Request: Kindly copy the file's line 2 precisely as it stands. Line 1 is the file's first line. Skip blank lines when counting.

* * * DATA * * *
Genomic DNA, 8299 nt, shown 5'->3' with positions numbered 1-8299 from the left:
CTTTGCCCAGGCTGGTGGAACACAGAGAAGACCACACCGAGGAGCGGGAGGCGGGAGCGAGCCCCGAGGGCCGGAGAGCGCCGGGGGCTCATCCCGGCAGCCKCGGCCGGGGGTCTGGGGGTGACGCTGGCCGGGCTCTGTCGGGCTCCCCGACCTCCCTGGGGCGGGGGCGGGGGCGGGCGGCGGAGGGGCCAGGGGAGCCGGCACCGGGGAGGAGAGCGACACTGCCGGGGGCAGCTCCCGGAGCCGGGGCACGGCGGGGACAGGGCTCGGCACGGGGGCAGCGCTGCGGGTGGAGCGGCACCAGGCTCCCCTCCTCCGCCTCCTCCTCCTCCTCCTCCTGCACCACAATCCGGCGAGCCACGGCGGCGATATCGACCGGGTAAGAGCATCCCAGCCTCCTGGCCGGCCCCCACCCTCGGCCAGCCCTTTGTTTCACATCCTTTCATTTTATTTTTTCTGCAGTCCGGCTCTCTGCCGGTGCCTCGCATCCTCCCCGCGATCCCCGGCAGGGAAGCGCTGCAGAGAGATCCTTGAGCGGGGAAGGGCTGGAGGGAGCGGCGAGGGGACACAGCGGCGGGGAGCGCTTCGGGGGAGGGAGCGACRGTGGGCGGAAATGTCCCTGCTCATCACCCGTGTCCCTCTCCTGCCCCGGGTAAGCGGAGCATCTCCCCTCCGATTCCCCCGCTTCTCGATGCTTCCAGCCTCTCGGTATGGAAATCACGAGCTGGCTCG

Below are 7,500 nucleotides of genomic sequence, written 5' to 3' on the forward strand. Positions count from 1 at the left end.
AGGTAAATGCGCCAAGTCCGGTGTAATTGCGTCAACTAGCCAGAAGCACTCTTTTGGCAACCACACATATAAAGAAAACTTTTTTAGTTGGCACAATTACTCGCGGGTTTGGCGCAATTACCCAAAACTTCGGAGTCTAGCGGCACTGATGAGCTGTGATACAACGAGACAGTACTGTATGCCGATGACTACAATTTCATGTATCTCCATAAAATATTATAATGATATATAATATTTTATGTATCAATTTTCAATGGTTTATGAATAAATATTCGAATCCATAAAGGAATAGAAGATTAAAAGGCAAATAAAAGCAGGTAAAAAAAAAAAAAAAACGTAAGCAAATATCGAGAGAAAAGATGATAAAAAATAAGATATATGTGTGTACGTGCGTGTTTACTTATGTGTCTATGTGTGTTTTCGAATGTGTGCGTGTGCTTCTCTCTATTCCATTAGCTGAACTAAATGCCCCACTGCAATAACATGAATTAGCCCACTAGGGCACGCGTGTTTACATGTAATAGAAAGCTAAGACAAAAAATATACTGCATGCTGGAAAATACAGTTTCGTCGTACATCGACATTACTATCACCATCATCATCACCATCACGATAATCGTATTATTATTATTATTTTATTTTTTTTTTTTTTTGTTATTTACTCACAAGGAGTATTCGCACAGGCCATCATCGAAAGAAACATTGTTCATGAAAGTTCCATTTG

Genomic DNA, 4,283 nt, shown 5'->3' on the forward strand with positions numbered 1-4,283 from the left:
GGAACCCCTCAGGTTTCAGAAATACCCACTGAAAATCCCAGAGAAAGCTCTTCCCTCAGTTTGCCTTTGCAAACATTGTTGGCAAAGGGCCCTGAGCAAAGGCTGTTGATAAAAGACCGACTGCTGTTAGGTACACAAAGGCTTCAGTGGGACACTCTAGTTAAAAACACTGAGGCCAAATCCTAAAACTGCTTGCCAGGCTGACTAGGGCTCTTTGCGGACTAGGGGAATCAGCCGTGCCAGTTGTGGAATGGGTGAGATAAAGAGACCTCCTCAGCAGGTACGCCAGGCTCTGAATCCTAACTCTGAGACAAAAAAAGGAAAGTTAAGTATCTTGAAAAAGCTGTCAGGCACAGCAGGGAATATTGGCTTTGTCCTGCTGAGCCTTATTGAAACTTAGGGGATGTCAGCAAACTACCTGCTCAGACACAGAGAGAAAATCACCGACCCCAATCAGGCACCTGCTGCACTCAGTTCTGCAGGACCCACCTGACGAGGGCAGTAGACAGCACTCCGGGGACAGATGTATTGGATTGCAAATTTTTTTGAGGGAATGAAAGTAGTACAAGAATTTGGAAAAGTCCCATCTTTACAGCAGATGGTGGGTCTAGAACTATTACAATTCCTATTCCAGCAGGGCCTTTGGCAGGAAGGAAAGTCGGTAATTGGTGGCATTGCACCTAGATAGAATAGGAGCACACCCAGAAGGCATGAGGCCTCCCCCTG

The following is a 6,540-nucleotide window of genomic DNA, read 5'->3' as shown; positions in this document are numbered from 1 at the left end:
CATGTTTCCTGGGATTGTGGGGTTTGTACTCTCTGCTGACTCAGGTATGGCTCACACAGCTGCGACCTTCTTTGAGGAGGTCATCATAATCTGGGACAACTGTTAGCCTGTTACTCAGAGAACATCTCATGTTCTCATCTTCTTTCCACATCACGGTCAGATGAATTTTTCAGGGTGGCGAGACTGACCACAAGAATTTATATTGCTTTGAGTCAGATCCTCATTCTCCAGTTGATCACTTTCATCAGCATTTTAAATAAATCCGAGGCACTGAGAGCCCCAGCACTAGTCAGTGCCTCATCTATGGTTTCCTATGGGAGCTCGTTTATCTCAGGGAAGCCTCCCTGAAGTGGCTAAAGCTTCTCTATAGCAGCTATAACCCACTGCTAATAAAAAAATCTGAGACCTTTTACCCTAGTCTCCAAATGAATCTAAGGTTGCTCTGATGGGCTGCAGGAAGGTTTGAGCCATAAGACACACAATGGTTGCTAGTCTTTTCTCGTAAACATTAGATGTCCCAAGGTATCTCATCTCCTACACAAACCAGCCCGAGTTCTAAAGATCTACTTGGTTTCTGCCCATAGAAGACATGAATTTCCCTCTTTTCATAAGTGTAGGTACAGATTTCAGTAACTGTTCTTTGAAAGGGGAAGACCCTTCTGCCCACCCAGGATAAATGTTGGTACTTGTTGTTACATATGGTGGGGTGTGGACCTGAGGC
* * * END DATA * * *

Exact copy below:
CTTTGCCCAGGCTGGTGGAACACAGAGAAGACCACACCGAGGAGCGGGAGGCGGGAGCGAGCCCCGAGGGCCGGAGAGCGCCGGGGGCTCATCCCGGCAGCCKCGGCCGGGGGTCTGGGGGTGACGCTGGCCGGGCTCTGTCGGGCTCCCCGACCTCCCTGGGGCGGGGGCGGGGGCGGGCGGCGGAGGGGCCAGGGGAGCCGGCACCGGGGAGGAGAGCGACACTGCCGGGGGCAGCTCCCGGAGCCGGGGCACGGCGGGGACAGGGCTCGGCACGGGGGCAGCGCTGCGGGTGGAGCGGCACCAGGCTCCCCTCCTCCGCCTCCTCCTCCTCCTCCTCCTGCACCACAATCCGGCGAGCCACGGCGGCGATATCGACCGGGTAAGAGCATCCCAGCCTCCTGGCCGGCCCCCACCCTCGGCCAGCCCTTTGTTTCACATCCTTTCATTTTATTTTTTCTGCAGTCCGGCTCTCTGCCGGTGCCTCGCATCCTCCCCGCGATCCCCGGCAGGGAAGCGCTGCAGAGAGATCCTTGAGCGGGGAAGGGCTGGAGGGAGCGGCGAGGGGACACAGCGGCGGGGAGCGCTTCGGGGGAGGGAGCGACRGTGGGCGGAAATGTCCCTGCTCATCACCCGTGTCCCTCTCCTGCCCCGGGTAAGCGGAGCATCTCCCCTCCGATTCCCCCGCTTCTCGATGCTTCCAGCCTCTCGGTATGGAAATCACGAGCTGGCTCG